Interview: Healthy Eating With Gabrielle Reece

AP Photo/Tammie Arroyo
For Gabrielle Reece, health and fitness is a full-time job. Since retiring from professional volleyball, she has worked as a model, spokesperson, health and fitness writer, editor and mom.

Reece, who is married to professional surfer Laird Hamilton, has three kids and splits her time between Hawaii and California. She recently revealed what fuels her workouts, why she stays away from wheat, and what foods she can't live without.

Describe your typical breakfast?
I start every day with a smoothie but it's not like a drink for me, my smoothies are thick and foody. They have to be filling to get me through my workout. Smoothies are also a good opportunity to add nutrients--like iron and protein--that you may be missing in your diet and mask them with other flavors.

What ingredients do you put in your smoothies?
Nutrilite protein powder, peanut butter, berries, almond milk and bananas--anything that will help sustain me through my morning workout.

Aside from your smoothies name five foods you can't live without?
Chocolate is number one, dark if I am trying to be good. There is something called the Barcelona Bar that is really bad ass. It's got sea salt on the top of it...oh they are so naughty and delicious.

I don't drink alcohol so I like Pellegrino or some kind of bubbly water.

I really like red meat. I don't eat a lot but at a certain point, if I haven't had it for a while, I really want it.

I also like Kombucha tea. I am really mindful of trying not to go up and down, so I stay away from sugary drinks to sustain my energy.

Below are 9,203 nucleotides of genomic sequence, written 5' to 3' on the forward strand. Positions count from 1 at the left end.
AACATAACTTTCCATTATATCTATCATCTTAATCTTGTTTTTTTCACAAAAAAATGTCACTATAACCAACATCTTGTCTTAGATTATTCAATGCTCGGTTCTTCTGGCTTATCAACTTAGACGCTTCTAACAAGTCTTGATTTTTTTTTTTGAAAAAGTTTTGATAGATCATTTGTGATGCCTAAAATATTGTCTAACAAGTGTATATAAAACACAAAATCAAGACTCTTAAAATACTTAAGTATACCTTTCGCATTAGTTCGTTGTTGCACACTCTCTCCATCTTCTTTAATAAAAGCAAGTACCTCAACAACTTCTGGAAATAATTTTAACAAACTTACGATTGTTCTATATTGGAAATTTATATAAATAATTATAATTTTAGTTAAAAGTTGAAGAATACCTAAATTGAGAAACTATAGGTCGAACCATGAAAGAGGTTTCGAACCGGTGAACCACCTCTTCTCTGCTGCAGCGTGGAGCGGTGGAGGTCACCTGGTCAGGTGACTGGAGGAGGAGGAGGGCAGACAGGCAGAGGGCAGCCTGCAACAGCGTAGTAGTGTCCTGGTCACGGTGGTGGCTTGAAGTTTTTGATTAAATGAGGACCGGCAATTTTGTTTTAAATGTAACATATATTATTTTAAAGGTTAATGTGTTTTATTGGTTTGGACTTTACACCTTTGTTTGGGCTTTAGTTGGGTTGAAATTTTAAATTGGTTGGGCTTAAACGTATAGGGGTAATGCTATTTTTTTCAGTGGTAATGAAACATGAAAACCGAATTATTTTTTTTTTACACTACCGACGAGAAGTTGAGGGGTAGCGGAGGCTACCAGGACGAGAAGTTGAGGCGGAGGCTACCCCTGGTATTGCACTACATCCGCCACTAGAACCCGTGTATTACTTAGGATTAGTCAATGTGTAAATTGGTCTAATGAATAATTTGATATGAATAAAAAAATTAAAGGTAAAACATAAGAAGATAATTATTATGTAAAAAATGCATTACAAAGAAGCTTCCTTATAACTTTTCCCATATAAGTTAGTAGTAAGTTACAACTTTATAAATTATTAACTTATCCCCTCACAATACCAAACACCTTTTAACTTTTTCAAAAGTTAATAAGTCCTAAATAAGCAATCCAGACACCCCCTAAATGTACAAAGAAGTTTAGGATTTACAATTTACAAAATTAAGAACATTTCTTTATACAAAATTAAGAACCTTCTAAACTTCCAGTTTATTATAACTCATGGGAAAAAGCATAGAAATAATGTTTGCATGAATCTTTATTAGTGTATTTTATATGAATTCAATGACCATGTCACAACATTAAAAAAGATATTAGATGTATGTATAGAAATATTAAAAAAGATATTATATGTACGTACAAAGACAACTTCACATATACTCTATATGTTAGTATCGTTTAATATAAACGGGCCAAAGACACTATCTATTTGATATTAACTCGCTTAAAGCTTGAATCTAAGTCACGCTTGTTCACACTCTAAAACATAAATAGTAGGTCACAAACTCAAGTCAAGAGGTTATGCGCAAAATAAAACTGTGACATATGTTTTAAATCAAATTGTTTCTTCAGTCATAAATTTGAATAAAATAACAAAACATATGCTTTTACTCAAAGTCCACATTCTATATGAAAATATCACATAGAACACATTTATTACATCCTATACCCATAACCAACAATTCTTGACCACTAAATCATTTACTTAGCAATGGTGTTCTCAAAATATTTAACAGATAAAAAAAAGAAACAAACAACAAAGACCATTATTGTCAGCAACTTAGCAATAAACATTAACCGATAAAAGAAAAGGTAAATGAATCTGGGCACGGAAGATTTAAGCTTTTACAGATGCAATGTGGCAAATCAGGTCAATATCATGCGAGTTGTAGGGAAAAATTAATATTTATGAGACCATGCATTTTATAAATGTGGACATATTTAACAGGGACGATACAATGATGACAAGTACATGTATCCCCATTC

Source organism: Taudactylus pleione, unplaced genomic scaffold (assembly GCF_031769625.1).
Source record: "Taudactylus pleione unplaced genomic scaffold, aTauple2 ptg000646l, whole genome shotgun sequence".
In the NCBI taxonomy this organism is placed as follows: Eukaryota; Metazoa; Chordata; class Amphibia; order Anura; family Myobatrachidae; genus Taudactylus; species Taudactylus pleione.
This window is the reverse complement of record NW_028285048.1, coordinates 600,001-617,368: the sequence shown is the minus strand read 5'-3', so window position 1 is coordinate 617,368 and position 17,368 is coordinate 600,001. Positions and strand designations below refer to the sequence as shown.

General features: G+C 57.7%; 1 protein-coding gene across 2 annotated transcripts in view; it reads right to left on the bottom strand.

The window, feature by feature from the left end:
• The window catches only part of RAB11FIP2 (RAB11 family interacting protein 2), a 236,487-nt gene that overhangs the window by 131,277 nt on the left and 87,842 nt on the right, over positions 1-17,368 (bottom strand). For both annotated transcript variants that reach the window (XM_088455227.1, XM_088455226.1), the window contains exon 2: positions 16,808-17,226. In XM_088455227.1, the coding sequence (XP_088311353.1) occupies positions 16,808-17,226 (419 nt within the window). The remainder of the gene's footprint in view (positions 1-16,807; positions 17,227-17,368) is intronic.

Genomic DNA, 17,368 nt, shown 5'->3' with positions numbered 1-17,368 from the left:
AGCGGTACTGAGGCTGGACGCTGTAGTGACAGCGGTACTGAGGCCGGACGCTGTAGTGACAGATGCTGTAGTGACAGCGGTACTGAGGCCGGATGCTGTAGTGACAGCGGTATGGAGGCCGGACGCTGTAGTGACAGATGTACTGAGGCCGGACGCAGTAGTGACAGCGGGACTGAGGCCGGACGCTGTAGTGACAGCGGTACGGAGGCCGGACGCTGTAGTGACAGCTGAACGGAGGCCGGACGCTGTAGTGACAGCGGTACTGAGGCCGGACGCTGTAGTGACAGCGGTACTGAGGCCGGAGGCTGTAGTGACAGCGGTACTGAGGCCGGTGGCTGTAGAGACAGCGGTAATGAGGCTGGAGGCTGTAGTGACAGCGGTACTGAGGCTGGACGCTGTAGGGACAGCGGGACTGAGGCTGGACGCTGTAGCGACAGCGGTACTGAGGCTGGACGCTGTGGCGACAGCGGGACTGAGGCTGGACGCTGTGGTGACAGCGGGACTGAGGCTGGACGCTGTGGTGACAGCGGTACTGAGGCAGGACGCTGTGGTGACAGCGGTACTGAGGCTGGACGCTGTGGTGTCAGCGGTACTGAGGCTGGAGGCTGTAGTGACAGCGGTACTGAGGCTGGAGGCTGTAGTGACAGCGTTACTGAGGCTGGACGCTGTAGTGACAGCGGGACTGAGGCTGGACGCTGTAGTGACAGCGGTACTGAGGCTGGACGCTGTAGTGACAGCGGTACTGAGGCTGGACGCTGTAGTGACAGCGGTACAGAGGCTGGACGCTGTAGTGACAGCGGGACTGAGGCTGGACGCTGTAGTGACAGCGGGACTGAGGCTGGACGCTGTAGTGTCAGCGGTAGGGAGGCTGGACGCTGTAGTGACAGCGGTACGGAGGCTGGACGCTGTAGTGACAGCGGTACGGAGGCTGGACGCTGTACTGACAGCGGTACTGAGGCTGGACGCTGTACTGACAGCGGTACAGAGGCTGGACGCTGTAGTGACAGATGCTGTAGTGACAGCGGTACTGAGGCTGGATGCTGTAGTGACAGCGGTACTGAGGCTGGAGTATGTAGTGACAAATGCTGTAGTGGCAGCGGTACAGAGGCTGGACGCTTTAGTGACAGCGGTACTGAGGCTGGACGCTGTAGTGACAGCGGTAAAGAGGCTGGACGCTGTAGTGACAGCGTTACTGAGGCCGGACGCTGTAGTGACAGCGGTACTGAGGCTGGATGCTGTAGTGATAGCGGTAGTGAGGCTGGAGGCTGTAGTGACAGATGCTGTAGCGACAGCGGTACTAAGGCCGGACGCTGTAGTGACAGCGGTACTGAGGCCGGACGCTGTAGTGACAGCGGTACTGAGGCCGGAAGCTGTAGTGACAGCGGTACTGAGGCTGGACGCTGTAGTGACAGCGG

Every once in a while I like having pasta or pizza, but I try to stay away from wheat.

What's wrong with wheat?
Most people are allergic to wheat on some level. Some people are in denial, some people don't notice it as much. Whole wheat in a food is fine but refined wheat in breads, pastas, cookies, donuts--basically, anything really yummy--is not great.

What else is important in keeping a healthy diet?
Just like your body gets used to the same exercises, it gets used to the same foods so it's good to switch up your diet. I even take vitamins on and off for the same reasons.

How does nutrition affect fitness?
Your workout won't give you the results you want if you're eating the wrong kinds of food. You might have muscle underneath the bulge but you have to get down to it. A certain level of caloric restriction helps but it's not all about diet, it's about how foods affect your body and what you're doing to get the look that you want.

Can you sum up your nutrition philosophy?
One of my trainers says the closer you can eat to being a cave man, the better. If it can live on a shelf for 50 years, unless we're in a bunker, I won't eat it or feed it to my family.

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